RESTORED. The newly-restored Jaro belfry (right) was formally turned over by the National Historical Commission of the Philippines to the Iloilo City government and the Archdiocese of Jaro in a ceremony Sunday night. The ringing of its carillon bells was again heard by Ilonggos after 74 years. (PNA photo by Arnold Almacen/City Mayors Office)

ILOILO CITY – The ringing of the carillon bells of the historic Jaro belfry in this city’s Jaro district reverberated again after its inauguration and formal turnover by the National Historical Commission of the Philippines (NHCP) to the city government and the Archdiocese of Jaro in a ceremony Sunday night.

The Jaro belfry was first built by the Augustinian friars in 1744 as a bell and watchtower but underwent several restorations after it was damaged by an earthquake in 1787 and 1868.

Its second and third stories were again destroyed by the strong quake named “Lady Caycay” on Jan. 25, 1948.

NHCP Chairperson Rene Escalante, in his message, said the restoration of the belfry was in the pipeline six years ago but was delayed due to the health pandemic.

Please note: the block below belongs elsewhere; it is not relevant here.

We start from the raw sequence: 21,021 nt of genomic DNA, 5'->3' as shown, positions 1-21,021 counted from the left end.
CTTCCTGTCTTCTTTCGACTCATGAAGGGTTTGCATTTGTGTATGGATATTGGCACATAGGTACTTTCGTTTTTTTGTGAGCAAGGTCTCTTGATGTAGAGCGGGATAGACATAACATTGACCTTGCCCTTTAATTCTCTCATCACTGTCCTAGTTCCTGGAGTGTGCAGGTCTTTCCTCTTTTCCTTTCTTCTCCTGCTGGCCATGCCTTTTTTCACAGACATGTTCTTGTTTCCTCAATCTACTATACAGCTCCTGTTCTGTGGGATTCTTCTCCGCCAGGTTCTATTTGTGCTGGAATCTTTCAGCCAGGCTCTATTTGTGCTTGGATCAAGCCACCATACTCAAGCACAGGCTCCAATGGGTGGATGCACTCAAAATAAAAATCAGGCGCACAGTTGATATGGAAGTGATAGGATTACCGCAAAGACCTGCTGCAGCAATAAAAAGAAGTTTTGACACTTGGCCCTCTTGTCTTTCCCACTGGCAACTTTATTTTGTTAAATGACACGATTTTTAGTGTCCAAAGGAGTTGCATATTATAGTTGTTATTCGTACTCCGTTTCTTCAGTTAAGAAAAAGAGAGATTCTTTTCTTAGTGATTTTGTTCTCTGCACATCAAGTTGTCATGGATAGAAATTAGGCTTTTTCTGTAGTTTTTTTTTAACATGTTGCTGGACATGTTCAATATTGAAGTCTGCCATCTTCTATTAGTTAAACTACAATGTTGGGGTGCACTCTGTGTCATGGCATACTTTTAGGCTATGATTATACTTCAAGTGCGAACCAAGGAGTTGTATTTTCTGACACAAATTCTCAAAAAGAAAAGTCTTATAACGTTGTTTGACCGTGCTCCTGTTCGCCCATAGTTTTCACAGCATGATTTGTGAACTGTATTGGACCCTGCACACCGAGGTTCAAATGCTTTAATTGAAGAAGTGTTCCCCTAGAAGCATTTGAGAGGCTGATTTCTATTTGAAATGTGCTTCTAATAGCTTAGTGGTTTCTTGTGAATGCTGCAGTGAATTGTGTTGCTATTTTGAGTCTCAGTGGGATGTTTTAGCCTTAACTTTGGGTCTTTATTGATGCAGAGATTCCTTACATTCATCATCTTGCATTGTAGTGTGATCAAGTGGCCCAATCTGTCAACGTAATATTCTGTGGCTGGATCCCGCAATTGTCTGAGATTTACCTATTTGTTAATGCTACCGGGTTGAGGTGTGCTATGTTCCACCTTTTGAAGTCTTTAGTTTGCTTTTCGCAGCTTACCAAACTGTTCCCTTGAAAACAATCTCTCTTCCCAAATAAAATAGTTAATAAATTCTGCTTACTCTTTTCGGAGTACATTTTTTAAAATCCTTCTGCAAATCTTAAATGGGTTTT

He thanked former senator Franklin Drilon who made sure that there is funding for the project when he was still in the Senate.

He added that together with the restoration of the belfry, the NHCP also built at the plaza a monument of local heroine Patrocinio Gamboa, who played a significant role during the revolutionary period and the bandstand.

Along with the restored belfry are the four statues that represent four cardinal virtues– fortitude, justice, prudence and temperance.

Drilon, in his message, said the inauguration of the belfry is a celebration of the Catholic faith in Jaro.

“This represents not only the symbol of the Catholic faith but the symbol of the culture of Iloilo, which we are very proud of. These are the symbols that we are restoring today in order to remind people of the rich history and culture of Iloilo,” he said.

Mayor Jerry Treñas, meanwhile, said Iloilo’s sense of pride is back.

“We are proud to be Ilonggos. We have a very rich cultural heritage to be proud of. We are proud of our culture, we are proud of our people, we are proud of our heroes,” he said.

Escalante said the belfry project would be the second to the last project that they were turning over under this year's budget.

"This January, we will open to Maritime Museum at the Iloilo Custom House," he said.

He noted that while most of the NHCP’s museums are dedicated to heroes, they explored thematic museums in the province.

The economic museum at the old building of the Commission on Audit narrates the economic history of the Philippines, Escalante added. (PNA)